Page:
Being Dean of the College of Communication Arts and Sciences at MSU, one of the top colleges in the discipline, with a storied tradition, is indeed a great honor. And as my friends and former students remind me, “It is a cool gig.”
It is fun because I get to witness the fusion of communication arts and sciences every day (#ComArtSci). Our students win awards in journalism, advertising, broadcasting, communication, public relations, game design, documentaries and other forms of media arts. Likewise, our faculty win awards for teaching, creative work and research. We excel in many areas and examine communication at various levels of analysis—neuronal to cultural. Through our teaching, research and outreach, we touch lives in our own backyard and beyond and our reach extends to various parts of the world, including Tibet and Tanzania.
And our public radio and TV stations are recognized for their excellence. They, too, are actively engaged in improving our community and bringing the world to our smart phones and tablets and, yes, also to our radios and televisions for those of us who still use those antiques.
We live in a time of great excitement and promise. Not since the Gutenberg Press have we seen such an unleashing of the power of communication and media. With mobile media, we hold the world in our palms, and with imagination and the touch of a finger, we are launched into new worlds and experiences. With immersive media, such as holograms and augmented reality, gaining new momentum and with rapid developments in nanoscience and biosensors, who can predict what the future holds? I know it will be a thrilling ride.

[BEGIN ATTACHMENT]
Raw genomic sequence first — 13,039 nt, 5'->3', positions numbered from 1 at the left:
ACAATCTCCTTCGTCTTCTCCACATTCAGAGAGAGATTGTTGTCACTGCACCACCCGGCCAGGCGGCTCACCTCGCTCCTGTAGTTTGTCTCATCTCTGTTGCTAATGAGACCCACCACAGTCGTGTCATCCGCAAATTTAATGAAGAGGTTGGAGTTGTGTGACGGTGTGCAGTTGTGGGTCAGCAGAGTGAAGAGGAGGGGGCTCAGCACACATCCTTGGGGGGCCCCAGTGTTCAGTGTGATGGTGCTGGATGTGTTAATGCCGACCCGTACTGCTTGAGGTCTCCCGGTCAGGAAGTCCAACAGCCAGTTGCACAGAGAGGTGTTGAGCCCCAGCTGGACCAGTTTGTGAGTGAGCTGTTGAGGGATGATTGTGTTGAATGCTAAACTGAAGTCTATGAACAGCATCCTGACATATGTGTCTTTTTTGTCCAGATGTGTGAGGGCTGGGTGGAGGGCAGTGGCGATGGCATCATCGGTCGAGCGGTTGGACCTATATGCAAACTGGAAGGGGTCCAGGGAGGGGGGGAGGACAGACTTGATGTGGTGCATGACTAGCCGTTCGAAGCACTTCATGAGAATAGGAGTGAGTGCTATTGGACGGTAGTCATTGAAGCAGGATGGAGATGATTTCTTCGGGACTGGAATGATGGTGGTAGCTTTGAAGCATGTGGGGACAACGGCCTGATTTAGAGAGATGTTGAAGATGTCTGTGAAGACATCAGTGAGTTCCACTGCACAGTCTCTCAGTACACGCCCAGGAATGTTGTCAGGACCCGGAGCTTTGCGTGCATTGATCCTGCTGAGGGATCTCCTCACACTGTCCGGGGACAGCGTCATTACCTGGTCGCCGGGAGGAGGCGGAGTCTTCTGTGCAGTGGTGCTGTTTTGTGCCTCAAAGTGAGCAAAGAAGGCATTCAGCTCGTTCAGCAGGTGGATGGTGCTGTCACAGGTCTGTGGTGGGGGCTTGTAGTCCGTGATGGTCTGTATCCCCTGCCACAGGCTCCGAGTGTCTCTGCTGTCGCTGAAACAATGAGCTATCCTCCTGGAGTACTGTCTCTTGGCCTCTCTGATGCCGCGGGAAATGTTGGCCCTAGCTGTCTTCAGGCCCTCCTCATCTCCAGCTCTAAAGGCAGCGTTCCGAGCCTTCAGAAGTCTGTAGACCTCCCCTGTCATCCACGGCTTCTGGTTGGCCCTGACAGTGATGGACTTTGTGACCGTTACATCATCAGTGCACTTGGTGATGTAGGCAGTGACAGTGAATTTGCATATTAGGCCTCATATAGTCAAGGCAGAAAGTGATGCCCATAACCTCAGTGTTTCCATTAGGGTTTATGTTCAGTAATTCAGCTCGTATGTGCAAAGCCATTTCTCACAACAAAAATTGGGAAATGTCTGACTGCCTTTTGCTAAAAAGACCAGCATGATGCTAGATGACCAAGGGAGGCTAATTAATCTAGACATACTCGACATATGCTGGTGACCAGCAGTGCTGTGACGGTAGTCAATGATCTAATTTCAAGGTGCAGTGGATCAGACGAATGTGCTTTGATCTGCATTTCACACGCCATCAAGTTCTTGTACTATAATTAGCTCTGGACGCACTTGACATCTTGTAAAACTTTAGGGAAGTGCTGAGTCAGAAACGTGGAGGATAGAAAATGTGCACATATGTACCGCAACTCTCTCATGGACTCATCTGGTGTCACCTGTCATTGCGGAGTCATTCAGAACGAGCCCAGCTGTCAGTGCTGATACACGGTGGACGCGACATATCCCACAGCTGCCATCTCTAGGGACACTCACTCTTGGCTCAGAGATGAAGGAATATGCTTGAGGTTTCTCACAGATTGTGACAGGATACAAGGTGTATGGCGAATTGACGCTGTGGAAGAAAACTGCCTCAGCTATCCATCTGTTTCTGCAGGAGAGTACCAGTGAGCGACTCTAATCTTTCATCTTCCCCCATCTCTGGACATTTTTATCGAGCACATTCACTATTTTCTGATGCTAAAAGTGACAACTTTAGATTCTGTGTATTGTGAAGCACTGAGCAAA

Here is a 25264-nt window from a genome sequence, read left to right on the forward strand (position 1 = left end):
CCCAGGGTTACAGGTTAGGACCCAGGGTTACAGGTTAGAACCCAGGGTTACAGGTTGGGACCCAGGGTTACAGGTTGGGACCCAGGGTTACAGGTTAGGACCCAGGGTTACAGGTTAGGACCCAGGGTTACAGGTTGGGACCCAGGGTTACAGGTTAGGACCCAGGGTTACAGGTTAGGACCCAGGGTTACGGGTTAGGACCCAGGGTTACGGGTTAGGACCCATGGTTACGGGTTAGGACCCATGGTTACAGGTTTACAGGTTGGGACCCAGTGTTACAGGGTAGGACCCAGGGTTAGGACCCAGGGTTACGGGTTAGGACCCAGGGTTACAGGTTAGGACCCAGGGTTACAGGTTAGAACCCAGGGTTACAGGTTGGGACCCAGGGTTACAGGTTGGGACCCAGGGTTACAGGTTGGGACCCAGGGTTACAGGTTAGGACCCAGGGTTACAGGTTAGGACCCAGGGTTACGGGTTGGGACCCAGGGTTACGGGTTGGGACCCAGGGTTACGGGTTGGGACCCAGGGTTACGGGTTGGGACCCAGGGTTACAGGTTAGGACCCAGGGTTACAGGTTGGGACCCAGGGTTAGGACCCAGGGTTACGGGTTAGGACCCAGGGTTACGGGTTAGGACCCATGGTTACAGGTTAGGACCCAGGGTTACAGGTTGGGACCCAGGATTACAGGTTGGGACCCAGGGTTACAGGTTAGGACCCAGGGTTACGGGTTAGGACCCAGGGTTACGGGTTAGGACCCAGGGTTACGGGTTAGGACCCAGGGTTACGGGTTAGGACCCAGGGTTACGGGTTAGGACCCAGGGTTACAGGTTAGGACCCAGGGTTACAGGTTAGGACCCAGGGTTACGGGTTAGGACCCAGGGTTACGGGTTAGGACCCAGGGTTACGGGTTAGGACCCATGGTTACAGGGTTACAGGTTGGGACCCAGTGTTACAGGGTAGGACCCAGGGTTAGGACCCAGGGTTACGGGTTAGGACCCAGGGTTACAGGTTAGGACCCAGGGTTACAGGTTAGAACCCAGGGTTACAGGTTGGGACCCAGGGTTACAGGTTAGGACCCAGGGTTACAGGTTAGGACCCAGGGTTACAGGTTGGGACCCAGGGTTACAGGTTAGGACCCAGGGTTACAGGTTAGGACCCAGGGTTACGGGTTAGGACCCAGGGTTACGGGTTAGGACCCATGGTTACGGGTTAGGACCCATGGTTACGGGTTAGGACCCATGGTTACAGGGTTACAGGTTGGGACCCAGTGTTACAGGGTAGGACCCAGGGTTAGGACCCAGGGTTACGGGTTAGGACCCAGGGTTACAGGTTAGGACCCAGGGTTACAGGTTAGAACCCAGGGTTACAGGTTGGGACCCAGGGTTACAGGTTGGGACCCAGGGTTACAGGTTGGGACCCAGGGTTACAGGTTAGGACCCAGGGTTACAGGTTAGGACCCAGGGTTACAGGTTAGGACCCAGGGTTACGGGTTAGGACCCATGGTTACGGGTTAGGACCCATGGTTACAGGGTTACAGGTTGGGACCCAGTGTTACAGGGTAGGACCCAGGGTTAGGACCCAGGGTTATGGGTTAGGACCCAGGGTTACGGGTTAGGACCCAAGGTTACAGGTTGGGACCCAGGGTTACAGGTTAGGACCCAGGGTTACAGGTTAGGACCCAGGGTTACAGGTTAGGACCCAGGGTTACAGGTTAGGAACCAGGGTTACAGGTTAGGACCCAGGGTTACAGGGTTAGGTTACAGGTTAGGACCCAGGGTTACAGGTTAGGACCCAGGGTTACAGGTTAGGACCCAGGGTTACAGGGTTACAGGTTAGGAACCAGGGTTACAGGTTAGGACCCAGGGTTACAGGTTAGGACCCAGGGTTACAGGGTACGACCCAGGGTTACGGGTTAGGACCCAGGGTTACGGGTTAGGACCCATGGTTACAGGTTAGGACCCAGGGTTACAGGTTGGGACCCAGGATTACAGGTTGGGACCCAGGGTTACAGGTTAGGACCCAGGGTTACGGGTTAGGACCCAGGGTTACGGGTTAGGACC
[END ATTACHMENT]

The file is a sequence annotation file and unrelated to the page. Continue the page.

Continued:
From being entranced by a scratchy, live report of Neil Armstrong’s landing on the moon on my dad’s shortwave radio, when growing up in India, I now take for granted crystal-clear video chats with my dad on Skype or FaceTime. But we cannot take anything for granted. We should seize the latent potential that is marbled in these changes. We should strive to use communication to become agents of change.
I was not surprised when a recent Pew survey found that American parents rated communication as the number one skill, even above reading, math and science. As a college of communication, we have a responsibility to meet these high expectations and make each student a proficient communicator. We have a responsibility not only to our students and their parents, but to our state, which is integral to MSU’s land-grant mission.
On our website and in my blog, you will find many examples of how our students, staff and faculty accomplish this mission through collaborations within our college and with faculty and students in other colleges. I hope you take some time to explore what we are up to.
If you are a student, come study with us. If you are searching for a new faculty or staff position, come join us. If you are a graduate of our college, come partner with us. Together, we are #ComArtSci, not just on Twitter, but in everything we do.Share via these networks: